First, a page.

This has got to be one of the best scenes in the Robocop movies and film history EVER!
Robocop was the beginning of a long line of fantasy cyborgs to begin in popular culture. The idea of creating a half human half machine to create the utimate superhuman has always fascinated scientists. The very idea of it is supposed to make a super human who is physically superior and void of unnecessary spontaneous emotion. Cyborgs are always created for a reason bigger than their own personal needs. Let’s face it, its is a clear indication that cyborgs are only greedy capitalist bosses’ fantasies where they don’t have to deal with the nagging human resources department in their companies and deal with the “human” side of makin’ money.
|Vacation? Paid leave? Terminal illness? Salary increase? Not for me……no thank you sir!|
I suppose the fantasy of having humans/labour entirely under your control and your reason is any boss’s dream machine…literally.
The best Robocop film was Robocop 2, directed by Frank Miller who was still a good comic book writer back then. The whole film has brilliant scenes, and questions the ethics of turning poor ‘ol Officer Murphy into a cyborg of 100 kgs of metal.
These movies were done in the 80s when most movies plots portrayed capitalism and corporate greed in the most extreme ways. Even in the beginning of one of the movies, besides the police department being a monopoly, the greed gets so bad that there are power stations smack bang in the middle of the Amazon jungle.
|Talking toys? Already training young minds to admire robotic slaves under their will perhaps…|
When Robocop came out, I don’t think many down here in South Africa even knew of the subliminal plots and commentary on U.S capitalism. I think most adults saw it as a kid’s thing and kids thought it was damn cool. After all, we call traffic lights robots…’cos they think for themselves…just like people duh! I can’t blame South African society for this, after all we only really got television in the 70s (censored no less). We were, and have always been, somewhat behind technology and the availability of it to the general public. Hence, things like cyborgs and computers are always a bit of a mind boggle and something that belongs on “Mannemarak” in the minds of our parents and previous generations. In those days, abominable ideas such as cyborgs were a violation of the very religious society South Africa once was.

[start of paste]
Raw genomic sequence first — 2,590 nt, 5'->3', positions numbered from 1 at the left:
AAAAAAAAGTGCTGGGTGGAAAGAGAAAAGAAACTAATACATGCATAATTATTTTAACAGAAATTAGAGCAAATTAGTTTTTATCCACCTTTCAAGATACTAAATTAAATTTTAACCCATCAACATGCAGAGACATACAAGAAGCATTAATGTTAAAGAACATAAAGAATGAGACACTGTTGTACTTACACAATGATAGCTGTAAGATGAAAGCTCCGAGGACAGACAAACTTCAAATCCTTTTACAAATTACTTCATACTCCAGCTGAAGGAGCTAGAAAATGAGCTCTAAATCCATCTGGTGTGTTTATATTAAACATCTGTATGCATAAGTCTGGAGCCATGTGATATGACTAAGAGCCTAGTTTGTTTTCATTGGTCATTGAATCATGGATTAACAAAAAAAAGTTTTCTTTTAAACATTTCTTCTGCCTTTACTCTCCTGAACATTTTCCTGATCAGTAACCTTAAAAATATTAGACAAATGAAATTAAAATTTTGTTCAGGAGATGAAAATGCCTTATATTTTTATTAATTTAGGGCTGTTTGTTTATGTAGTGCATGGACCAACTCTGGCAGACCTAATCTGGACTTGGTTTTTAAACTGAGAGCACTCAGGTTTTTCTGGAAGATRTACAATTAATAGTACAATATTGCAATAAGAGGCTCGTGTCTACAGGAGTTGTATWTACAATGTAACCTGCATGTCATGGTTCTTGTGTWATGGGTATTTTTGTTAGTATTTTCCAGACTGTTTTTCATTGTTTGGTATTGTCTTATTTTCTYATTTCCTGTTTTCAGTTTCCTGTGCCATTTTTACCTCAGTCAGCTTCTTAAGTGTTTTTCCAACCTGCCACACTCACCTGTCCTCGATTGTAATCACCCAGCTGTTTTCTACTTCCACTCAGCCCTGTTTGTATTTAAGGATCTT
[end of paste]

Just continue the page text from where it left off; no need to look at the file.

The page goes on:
It will be years before our grandparents stop thinking a computer monitor is a T.V screen.
It’s 2012, and South Africans are still having difficulty having access to cheap, unlimited internet. Never mind, the complete failures of providing basic electricity to the masses.
|Mannemarak: “Besoek ek die aarde eenmaal ‘n week!
Op my planeeeeeet, wil ek alles weet
en wat ek weeeeet, sal ek nooit ooit vergeet!”
|‘Cos every spaceship should be covered in Paddywax tin foil|
I guess Mannemarak was and is as close to South Africa’s technological leap thus far, even though he was an Afrikaans speaking alien who explored the local ‘potlood’ (pencil) factories and what ‘potjiekos’ was made of. I guess him and his cardboard computer (named “Kompie”) could be accepted in old South Africa, as long as he wasn’t aired on a huilige Sondag (Holy Sunday) and seen as nothing but a heathen alien not of the Good Lord’s creation.
Here you can watch Mannemarak in all his “not-so-innocent diabolic technological” glory: